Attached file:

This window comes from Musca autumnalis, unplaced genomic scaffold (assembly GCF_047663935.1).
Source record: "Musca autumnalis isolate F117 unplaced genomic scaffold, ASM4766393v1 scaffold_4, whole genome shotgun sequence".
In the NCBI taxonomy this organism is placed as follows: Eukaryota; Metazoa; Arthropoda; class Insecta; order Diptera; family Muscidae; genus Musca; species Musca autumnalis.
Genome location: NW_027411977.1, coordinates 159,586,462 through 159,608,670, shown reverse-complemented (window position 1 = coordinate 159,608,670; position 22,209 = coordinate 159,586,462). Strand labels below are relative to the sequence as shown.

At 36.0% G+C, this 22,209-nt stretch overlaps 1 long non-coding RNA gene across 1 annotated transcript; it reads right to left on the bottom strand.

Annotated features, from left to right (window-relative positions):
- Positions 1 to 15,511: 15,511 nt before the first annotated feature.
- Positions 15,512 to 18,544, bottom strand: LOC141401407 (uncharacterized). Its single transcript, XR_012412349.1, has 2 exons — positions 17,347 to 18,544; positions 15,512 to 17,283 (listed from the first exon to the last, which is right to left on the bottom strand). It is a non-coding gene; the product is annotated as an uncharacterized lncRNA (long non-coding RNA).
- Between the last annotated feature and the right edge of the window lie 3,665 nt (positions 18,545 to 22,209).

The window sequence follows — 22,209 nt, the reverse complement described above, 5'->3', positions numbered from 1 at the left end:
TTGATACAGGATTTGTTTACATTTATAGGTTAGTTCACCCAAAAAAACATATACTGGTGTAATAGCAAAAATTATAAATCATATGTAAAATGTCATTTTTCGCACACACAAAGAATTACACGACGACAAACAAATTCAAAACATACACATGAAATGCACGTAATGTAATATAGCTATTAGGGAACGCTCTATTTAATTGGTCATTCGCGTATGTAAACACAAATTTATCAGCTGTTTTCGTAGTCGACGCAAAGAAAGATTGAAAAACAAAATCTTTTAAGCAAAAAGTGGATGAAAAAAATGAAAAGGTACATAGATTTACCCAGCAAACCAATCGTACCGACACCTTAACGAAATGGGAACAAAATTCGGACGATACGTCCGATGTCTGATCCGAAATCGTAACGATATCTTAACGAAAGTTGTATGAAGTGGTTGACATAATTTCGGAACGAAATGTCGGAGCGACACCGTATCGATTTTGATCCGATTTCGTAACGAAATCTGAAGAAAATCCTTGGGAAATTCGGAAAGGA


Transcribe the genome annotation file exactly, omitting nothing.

This window comes from Musca autumnalis, unplaced genomic scaffold (assembly GCF_047663935.1).
Source record: "Musca autumnalis isolate F117 unplaced genomic scaffold, ASM4766393v1 scaffold_4, whole genome shotgun sequence".
In the NCBI taxonomy this organism is placed as follows: Eukaryota; Metazoa; Arthropoda; class Insecta; order Diptera; family Muscidae; genus Musca; species Musca autumnalis.
Genome location: NW_027411977.1, coordinates 159,586,462 through 159,608,670, shown reverse-complemented (window position 1 = coordinate 159,608,670; position 22,209 = coordinate 159,586,462). Strand labels below are relative to the sequence as shown.

At 36.0% G+C, this 22,209-nt stretch overlaps 1 long non-coding RNA gene across 1 annotated transcript; it reads right to left on the bottom strand.

Annotated features, from left to right (window-relative positions):
- Positions 1 to 15,511: 15,511 nt before the first annotated feature.
- Positions 15,512 to 18,544, bottom strand: LOC141401407 (uncharacterized). Its single transcript, XR_012412349.1, has 2 exons — positions 17,347 to 18,544; positions 15,512 to 17,283 (listed from the first exon to the last, which is right to left on the bottom strand). It is a non-coding gene; the product is annotated as an uncharacterized lncRNA (long non-coding RNA).
- Between the last annotated feature and the right edge of the window lie 3,665 nt (positions 18,545 to 22,209).

The window sequence follows — 22,209 nt, the reverse complement described above, 5'->3', positions numbered from 1 at the left end:
TTGATACAGGATTTGTTTACATTTATAGGTTAGTTCACCCAAAAAAACATATACTGGTGTAATAGCAAAAATTATAAATCATATGTAAAATGTCATTTTTCGCACACACAAAGAATTACACGACGACAAACAAATTCAAAACATACACATGAAATGCACGTAATGTAATATAGCTATTAGGGAACGCTCTATTTAATTGGTCATTCGCGTATGTAAACACAAATTTATCAGCTGTTTTCGTAGTCGACGCAAAGAAAGATTGAAAAACAAAATCTTTTAAGCAAAAAGTGGATGAAAAAAATGAAAAGGTACATAGATTTACCCAGCAAACCAATCGTACCGACACCTTAACGAAATGGGAACAAAATTCGGACGATACGTCCGATGTCTGATCCGAAATCGTAACGATATCTTAACGAAAGTTGTATGAAGTGGTTGACATAATTTCGGAACGAAATGTCGGAGCGACACCGTATCGATTTTGATCCGATTTCGTAACGAAATCTGAAGAAAATCCTTGGGAAATTCGGAAAGGA